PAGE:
Apparently my compression tester has given up the ghost. It'll read, but won't hold pressure. I threw it on there anyway. Doesn't look like I have any totally dead holes. The needle was topping out around the 300psi range for each cylinder. Obviously not super accurate, but they are at least making compression.Compression check would be my starting point.
Not sure if your A/C is still holding but I found with mine after it was converted to 134, the R12 to 134a adapters would cause the refrigerant to leak out very slowly. I'd get a summer out of it but then next year, low on refrigerant again. Was maddening. I did find while trying to locate the leak, that my 6 month old compressor was leaking at the body seal. Then I thought everything was fixed when I replaced that with a new Motorcraft compressor. Nope.
Solution? Take the 134a adapters off after charging the system. Has been 3-4 years now without issue. Blows plenty cold. Also black truck.
Also make sure your schrader valves are in good shape.
Typically, when a pump is totally unusable, it's because the head/rotor clearance got high enough that it won't start when hot(requires complete replacement of head/rotor, the expensive internal parts). This is a true 'failure'.
A more typical "failure" is when the timing gets stuck fully retarded. Not entirely sure why this happens, but over time, the pump will become more and more retarded, or simply 'jump' much more retarded - resulting in blue or even white smoke, crummy performance.
When I have a pump that otherwise works fine, but is doing this, I just pry up the IP gear cover and skip the IP gear a tooth ahead. This gives about 7 degrees of advance, generally enough to get it back into the normal "adjustment range" by rotating the pump. It's a cheap fix that seems to work fine, though sometimes you need to adjust the light load cam from there if it's too advanced down low.
One other failure that I've heard about but not seen myself is the head/rotor actually siezing together. This would be due to a lack of lubrication in the tight tolerances, or some sort of metal getting in the wrong spot. When this happens, the "tang" breaks off internally and the pump drive spins freely. This IP core is basically spare parts and not practically rebuildable.
You also have seals leaking/weeping diesel, which isn't a 'failure' per se, but becomes one of those things you want to replace. Again, something that ordinarally would need replacement, but it's possible to swap seals without too much hassle, especially if it's one that's easy to get to.
Any failed bearing material would be in the housing, not in the pressure side of the pump. It would get returned to the tank and filtered through the fuel filter before getting to the injectors.
Pretty much the only thing that would send material to the injectors would be the inlet vane pump on the input of the IP.
We shall see. Fortunately, it's a thrust bearing, not a side bearing, so there should be no wear on it - I'd expect the only real issue would be destroyed seals if it slid too far out. Remember, the shaft comes out that way, so there's no bosses or other diameters to catch on things and wear.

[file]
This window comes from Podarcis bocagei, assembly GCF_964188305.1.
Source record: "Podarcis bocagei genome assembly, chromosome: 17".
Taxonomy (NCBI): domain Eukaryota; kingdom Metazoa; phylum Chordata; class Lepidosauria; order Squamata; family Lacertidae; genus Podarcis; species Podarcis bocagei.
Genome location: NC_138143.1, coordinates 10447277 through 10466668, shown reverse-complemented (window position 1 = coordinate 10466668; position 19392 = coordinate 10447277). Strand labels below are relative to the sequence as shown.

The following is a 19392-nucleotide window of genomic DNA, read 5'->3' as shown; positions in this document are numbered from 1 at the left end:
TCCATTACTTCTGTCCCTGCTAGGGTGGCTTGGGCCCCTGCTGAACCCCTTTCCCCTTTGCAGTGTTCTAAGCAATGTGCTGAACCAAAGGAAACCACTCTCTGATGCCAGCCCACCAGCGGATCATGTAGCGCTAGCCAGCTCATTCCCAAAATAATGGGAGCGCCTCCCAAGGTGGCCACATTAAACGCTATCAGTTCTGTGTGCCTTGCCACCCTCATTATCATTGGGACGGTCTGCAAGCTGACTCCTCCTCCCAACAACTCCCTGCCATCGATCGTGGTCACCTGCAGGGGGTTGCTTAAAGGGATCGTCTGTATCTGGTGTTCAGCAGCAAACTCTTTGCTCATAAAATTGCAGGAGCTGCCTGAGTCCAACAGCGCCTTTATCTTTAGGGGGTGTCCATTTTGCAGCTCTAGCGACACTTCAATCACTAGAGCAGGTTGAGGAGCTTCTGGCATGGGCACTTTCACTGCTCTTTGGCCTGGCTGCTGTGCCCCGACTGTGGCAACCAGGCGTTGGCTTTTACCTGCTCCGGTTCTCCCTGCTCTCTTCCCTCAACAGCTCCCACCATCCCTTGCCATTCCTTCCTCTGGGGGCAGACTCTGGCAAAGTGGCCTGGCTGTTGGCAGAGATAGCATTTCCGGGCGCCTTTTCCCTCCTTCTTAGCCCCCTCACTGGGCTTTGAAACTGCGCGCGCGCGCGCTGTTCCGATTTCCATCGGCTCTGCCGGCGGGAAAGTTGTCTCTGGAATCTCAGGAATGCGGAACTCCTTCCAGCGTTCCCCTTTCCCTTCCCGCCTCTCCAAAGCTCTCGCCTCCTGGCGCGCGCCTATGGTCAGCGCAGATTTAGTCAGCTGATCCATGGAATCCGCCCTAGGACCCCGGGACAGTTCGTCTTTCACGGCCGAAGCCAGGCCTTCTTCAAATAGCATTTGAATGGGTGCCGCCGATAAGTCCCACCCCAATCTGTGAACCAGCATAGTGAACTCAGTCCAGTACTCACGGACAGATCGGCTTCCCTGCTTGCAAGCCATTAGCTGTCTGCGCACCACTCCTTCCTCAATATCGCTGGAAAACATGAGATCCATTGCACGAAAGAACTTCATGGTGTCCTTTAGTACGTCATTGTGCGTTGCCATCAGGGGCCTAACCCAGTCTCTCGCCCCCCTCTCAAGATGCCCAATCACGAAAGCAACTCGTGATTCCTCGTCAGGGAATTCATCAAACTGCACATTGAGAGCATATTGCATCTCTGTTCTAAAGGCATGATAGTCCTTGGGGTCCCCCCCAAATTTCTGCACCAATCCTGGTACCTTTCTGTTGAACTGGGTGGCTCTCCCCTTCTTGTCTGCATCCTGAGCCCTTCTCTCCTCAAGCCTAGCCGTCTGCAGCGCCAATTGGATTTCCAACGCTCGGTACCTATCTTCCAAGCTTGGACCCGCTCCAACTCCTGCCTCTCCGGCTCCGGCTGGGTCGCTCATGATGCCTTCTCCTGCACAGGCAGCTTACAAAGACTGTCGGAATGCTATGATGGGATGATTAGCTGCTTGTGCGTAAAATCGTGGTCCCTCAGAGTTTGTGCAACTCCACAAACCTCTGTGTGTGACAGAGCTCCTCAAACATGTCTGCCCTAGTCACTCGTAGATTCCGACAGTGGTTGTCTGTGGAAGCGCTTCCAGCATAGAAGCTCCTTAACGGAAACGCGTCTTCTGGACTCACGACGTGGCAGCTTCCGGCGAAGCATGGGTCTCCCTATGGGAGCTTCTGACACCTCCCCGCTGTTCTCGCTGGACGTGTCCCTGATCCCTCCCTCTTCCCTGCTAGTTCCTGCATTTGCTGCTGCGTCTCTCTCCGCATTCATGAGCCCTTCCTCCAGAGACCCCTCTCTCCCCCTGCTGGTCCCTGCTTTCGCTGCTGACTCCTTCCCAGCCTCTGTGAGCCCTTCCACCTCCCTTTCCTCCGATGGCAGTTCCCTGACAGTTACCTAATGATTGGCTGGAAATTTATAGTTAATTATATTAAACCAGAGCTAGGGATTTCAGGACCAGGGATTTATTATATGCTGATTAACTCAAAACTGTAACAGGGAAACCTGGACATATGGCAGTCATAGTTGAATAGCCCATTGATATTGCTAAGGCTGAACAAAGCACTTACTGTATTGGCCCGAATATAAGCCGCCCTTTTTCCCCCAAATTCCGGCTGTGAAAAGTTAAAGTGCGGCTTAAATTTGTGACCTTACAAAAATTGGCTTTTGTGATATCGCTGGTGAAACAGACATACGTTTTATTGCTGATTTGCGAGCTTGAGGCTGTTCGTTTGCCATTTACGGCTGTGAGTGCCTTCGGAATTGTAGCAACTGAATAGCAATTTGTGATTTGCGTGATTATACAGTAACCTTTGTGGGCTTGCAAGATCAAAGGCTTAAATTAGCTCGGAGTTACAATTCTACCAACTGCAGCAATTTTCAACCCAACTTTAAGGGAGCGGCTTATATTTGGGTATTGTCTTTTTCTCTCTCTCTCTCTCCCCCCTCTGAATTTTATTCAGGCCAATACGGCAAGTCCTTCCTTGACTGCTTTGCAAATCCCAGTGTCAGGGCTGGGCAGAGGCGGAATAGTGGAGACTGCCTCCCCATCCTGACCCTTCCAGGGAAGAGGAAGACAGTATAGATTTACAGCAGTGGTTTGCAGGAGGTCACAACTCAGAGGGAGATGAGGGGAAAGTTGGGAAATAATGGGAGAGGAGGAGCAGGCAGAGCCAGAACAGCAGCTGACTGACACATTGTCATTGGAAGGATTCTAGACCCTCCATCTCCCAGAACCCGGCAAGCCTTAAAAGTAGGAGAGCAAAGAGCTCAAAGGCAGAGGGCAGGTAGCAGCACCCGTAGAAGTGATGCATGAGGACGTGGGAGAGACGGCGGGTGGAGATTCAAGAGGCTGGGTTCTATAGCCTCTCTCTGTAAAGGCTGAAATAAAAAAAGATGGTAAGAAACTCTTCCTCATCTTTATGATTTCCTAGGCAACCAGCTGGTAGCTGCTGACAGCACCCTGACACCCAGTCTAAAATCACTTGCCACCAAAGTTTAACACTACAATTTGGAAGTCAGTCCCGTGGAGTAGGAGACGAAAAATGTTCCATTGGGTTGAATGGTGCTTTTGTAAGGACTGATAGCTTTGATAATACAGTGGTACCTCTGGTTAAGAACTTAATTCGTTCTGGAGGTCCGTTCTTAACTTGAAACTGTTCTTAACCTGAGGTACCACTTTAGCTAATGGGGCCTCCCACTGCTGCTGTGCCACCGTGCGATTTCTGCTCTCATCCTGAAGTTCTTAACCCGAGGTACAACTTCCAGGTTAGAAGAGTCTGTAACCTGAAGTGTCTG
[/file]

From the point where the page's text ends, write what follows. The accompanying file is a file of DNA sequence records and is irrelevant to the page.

No, you don't need any special tooling. Just need a vice, hand tools and allen wrenches. The only 'special tool' that you are supposed to need, a tool for removing the inlet cone on the back, well, a open end wrench worked just fine. At least on the pumps I took apart, it wasn't on there that tightly. You could even leave the brass adapter from the inlet hardline still attached to the IP, for added strength there.
I've done it several times. Never had any issues. In my case, it was simply a matter of tearing it down far enough to replace the shaft seals(which is /past/ the thrust washer portion), which I did. Seriously - you don't *have* to take apart every single screw and plunger buried deep in the head or housing - just need to get the main parts out, which limits what you need to put back.
There's also settings like the guide stud in the back which will work "ok" at pretty much any position you physically can put it in; it will just affect drivability - so you can adjust and drive and get it good enough again.
Would it? Most people don't even want to mess with the pump at all, let alone tear into and rebuild one. Instructions are out there, and, well, I followed(most) of it and succeeded... but that was just a re-seal job.
The real problem is that to affect performance and actually make one new, you tend to need new parts or at least a flow bench to modify some of the settings. Otherwise, you just have a fixed, but still worn IP.
Even though some people do, and Mac Robb is one of them, I never recommend skipping a tooth on the IP gear. I'd loosen, not remove, the injector lines and rotate the pump some more. All you have to do is loosen the lines enough that they no longer hold tight to the pump.1. Y'all think I should remove the hard lines and rotate the pump, or jump a tooth?
Use a crow's foot on a short extension. I believe that you do have to remove the line from the fuel filter too do this but may be wrong since it's been years since I've done this.I honestly do not see how it would be possible to just loosen the lower lines without removing the top ones first.